President Hutchinson

With the year coming to a close and students busy with term papers, projects and final exams, student body president Travis Hutchinson is proud of the things he has accomplished, the senate he has led, and the future he sees for our student body. “I am so proud of this year’s senate because they rose to the challenges that I . . . and circumstances . . . presented to them.”

Hutchinson feels that his proudest achievements have been working with senate to add student representation for residents of the apartments, formally changing the senate position of secretary to communications director, and changing the job descriptions of residents hall presidents so they can focus their energy on more than just event planning.

Hutchinson feels that his best­ known contribution as president of the student body has been to facilitate the current discussion of the Sabbath policy on campus. “We organized a committee that included students and professors to talk about this issue and have had some really great discussions,” Hutchinson said. “The student handbook needs to be reviewed when it comes to this issue. It hasn’t been updated in over ten years and doesn’t even mention Brock because it wasn’t built when this policy was last reviewed.”

Hutchinson believes he is more conservative on the Sabbath policy than others on senate, siding more with those who want to update the current policy instead of replacing it with a new focus. “I think Covenant does the Sabbath well,” he added.

Hutchinson said that his least ­known achievement this year has been the formalization of the capital expenditure fund which will begin after this fiscal year and will collect 50 percent of the student senate’s unused revenue each year. Thousands of dollars will be added annually to this account with the intended purpose of providing “senior gift­like” improvements to the campus (Hutchinson suggested the fund could be used to purchase speakers for the Blink or signs on the cross country trails).

Bureaucracy has been the most frustrating part of the job, according to Hutchinson. Although he said they are necessary, the many rules and regulations that change between departments (such as Technology Services and Student Development) at the college are hard to maneuver within and often require creativity to overcome, usually within short notice.

Although Hutchinson says he accomplished everything he had planned for this year, he wishes senate could have accomplished the relatively minor goal of uploading the paperwork in the senate office to their online database in an effort to go paperless and maximize efficiency in their limited space. Everything Senate currently does gets uploaded to their protected Google Drive.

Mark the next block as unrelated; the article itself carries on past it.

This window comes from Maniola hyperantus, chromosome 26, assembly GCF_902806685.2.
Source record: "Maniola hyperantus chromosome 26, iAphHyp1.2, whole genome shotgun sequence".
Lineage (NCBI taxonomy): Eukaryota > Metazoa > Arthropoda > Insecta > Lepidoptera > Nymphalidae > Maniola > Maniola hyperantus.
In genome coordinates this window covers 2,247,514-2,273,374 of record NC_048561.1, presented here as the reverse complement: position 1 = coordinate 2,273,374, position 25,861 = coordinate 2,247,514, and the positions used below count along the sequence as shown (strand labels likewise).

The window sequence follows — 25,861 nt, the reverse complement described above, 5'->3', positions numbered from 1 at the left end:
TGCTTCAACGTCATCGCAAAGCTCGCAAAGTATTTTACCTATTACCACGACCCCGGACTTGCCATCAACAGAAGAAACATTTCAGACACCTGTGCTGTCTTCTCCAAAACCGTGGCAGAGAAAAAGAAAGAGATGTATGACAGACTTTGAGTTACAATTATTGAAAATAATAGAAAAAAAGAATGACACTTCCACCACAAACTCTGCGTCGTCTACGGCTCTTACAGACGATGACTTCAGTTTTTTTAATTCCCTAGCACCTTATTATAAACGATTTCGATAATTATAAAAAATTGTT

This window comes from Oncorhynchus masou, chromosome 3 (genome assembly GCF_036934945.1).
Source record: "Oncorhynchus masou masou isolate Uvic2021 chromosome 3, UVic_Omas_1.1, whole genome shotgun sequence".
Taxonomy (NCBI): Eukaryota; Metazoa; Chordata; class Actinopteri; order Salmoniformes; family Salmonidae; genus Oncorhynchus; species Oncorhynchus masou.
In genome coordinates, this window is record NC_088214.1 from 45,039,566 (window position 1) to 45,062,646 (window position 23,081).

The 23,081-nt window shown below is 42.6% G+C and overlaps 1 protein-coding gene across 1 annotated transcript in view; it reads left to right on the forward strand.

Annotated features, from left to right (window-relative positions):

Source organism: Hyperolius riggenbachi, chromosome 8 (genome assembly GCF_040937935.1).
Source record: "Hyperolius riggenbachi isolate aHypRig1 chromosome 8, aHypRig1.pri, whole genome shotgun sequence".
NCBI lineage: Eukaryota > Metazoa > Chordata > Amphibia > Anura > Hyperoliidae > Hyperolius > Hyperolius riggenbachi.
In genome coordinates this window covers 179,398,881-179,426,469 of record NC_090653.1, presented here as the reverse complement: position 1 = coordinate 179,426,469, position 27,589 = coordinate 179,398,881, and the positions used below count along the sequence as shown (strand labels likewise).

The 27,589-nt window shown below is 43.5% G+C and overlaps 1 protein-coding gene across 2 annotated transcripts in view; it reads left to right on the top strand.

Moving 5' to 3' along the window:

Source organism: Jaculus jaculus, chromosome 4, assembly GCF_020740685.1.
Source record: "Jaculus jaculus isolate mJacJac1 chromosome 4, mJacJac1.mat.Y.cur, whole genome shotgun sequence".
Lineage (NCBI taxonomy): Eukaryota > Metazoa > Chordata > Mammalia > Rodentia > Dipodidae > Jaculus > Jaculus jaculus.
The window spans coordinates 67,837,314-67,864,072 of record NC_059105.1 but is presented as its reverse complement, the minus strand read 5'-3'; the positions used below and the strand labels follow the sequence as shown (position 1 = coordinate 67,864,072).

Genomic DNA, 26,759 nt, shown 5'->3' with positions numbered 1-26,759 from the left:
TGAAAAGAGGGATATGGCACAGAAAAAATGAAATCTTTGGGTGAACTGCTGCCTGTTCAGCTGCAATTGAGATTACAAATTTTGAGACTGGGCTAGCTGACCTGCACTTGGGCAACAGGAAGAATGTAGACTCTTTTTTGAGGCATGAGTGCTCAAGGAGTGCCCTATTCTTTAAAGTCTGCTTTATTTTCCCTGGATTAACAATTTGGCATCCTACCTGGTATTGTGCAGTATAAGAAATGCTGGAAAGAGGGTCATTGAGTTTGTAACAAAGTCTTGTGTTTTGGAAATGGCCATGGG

Pushing senate hard and setting a high level of expectations for senators was the most rewarding part of Hutchinson’s year as president. As a passionate leader with an emphasis on efficiency, Hutchinson was constantly impressed by senate this year. Although a senior himself, Hutchinson is looking forward to next year and hopes that senate “gets the kinks out” of the new position of student apartment representative because “there is always something that comes up.” He hopes that the student apartments leader will build more tradition down at the apartments.

His last message to the next generation of senators is: “dream big . . . beyond your job description as a senator,” and constantly push “the whole senate to dream big and actually make a difference” in the Covenant community.

Travis Hutchinson has served on senate for three years: he was the first Carter Hall president as a sophomore, the senate treasurer as a junior, and the president of the student senate as a senior. Hutchinson is an economics major and is excited to begin his time in the competitive Unum Professional Development Program.

The best advice Travis has ever received from his time on Senate was from Matthew Pappas, a Covenant alumni who served two years as treasurer from 2012­-2014. Pappas’ advice was that a senator’s time in senate is not about leaving a legacy, because after four years, no one will be around who remembers your name anyway. If most do not know who Matthew Pappas is, that shows he was, at the least, a prophet.